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 Gas Laws and their Formulas

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Boyle’s Law for Pressure – Volume Changes

When the pressure goes up, the volume goes down. Similarly, when the pressure goes down, the volume goes up. In 1662, the British chemist Robert Boyle proposed a law to decribe this behavior of gases. Boyle’s law states that for a given mass of gas at a constant temperature, the volume of the gas varies inversely with the pressure. We can write Boyle’s law as:

Charles’ Law for Temperature – Volume Changes
In 1787 a French physicist, Jacques Charles, investigated the effect of temperature on the volume of a gass at a constant pressure. Charles summarized his observations into a law. Charles’ law states that the volume of a fixed mass of gass is directly proportional to its Kelvin temperature if the pressure is kept constant. Temperatures in gas law problems are always in Kelvin. We can write Charles’ law as:

Gay-Lussac’s Law for Temperature – Pressure Changes
On a hot summer day the pressure in a car tire increases. This illustrates a relation discovered in 1802 by Joseph Gay-Lussac, a French chemist. Gay-Lussac’s law states that the pressure of a gas is directly proportional to the Kelvin temperature if the volume is kept constant. We can write Gay-Lusaac’s law as:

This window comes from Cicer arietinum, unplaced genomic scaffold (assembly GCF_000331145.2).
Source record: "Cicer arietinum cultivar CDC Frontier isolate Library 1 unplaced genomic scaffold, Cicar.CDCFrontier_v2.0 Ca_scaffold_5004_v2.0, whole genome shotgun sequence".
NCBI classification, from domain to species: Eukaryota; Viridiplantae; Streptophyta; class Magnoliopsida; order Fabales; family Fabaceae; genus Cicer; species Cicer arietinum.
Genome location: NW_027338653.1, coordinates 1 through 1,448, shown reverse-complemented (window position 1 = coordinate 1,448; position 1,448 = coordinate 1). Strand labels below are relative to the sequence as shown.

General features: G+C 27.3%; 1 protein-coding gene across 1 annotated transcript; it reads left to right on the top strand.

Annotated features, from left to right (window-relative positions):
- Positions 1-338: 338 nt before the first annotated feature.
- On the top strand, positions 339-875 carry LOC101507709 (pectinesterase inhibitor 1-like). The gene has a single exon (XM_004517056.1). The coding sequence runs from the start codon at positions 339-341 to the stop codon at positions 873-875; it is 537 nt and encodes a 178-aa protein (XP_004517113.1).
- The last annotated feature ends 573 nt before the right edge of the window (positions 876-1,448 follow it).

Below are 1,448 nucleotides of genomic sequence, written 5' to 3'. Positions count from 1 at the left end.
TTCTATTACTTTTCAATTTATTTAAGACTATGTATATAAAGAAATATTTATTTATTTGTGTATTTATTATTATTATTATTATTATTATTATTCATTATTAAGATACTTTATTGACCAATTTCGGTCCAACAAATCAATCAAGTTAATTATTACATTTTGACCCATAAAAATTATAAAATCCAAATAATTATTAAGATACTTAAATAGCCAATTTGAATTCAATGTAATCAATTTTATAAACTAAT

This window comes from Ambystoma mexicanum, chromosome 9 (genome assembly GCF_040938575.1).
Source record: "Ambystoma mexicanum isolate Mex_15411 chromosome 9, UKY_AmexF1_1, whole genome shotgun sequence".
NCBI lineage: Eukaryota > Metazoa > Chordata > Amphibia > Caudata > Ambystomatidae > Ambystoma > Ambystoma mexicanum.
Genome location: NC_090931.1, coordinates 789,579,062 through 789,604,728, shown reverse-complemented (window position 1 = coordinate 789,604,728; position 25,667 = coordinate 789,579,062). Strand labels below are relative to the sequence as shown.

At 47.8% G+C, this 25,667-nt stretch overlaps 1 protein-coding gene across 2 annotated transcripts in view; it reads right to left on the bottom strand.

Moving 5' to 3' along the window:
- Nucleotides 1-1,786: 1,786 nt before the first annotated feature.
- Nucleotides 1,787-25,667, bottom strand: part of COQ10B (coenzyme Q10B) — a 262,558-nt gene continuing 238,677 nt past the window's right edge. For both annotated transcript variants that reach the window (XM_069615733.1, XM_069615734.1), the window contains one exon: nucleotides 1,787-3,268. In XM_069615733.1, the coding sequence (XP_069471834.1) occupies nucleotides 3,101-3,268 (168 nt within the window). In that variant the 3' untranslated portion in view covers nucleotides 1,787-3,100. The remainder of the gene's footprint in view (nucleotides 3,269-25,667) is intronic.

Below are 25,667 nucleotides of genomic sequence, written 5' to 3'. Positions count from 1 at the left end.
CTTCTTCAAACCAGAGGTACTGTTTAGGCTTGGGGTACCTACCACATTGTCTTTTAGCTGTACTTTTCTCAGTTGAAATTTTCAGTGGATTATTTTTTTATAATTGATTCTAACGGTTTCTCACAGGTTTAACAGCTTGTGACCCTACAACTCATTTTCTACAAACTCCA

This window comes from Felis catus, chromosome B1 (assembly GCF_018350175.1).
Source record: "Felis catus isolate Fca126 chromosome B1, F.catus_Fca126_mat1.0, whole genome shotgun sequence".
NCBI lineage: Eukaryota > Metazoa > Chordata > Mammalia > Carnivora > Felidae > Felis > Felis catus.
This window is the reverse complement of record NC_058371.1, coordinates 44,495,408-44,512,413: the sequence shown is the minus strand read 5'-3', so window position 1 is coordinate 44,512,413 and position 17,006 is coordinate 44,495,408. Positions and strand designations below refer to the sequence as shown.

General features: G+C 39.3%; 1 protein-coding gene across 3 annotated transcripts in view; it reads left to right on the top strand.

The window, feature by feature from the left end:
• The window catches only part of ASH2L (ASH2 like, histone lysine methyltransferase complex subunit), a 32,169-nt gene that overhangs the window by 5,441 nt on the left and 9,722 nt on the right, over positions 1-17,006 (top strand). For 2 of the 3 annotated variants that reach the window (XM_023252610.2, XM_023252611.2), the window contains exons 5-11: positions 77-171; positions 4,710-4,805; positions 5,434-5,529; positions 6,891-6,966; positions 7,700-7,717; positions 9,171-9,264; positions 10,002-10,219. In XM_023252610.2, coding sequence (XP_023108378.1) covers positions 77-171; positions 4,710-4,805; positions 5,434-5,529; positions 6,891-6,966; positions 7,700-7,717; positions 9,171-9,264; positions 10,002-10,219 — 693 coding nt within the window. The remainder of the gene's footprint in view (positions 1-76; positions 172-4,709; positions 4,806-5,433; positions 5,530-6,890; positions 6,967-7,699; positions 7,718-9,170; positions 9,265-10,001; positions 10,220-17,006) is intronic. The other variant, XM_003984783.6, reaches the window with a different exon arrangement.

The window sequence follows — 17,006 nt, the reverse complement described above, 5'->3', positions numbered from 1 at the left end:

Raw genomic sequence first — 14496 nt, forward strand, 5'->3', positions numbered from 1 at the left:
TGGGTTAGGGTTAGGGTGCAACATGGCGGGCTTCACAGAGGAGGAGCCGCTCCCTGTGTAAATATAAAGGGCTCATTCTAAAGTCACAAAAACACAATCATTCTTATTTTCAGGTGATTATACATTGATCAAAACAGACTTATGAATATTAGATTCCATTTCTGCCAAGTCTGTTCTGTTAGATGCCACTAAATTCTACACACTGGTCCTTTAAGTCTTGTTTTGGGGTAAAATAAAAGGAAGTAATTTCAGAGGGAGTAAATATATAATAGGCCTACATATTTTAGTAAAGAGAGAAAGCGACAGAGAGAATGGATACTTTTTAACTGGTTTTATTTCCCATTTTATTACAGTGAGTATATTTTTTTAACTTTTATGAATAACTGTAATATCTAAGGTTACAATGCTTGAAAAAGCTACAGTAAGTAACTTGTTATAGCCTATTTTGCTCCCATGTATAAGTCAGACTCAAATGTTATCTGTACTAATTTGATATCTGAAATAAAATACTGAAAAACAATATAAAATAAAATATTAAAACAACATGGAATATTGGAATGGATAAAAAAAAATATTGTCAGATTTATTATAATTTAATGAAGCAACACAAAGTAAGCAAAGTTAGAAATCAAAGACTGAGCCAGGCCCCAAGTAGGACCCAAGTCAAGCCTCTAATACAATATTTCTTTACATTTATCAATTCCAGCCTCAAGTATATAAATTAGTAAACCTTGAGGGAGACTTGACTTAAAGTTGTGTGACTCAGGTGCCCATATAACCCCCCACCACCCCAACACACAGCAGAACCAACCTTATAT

The Combined Gas Law
The three gas laws found above can be combined into a single expression called the combined gas law. The other laws can be obtained from the combined gas law by holding one quantity (pressure, volume, or temperature) constant. We can write the combined gas law as:

The Ideal Gas Law
Sometimes we wish to calculate the number of moles of a gas in a fixed volume at a known temperature and pressure. Such a calculation is possible if the combined gas law is modified. The modification may be understood by recognizing that the volume occupied by a gas at a specified temperature and pressure is directly proportional to the number of particles in the gas. The number of moles, n, of gas is also directly proportional to the number of particles. Hence, moles must be directly proportional to the volume as well. Therefore, moles may be introduced into the combined gas law by placing n in the denominator on each side of the equation.

PV = nRT – where R is the ideal gas constant, and is equal to 8.314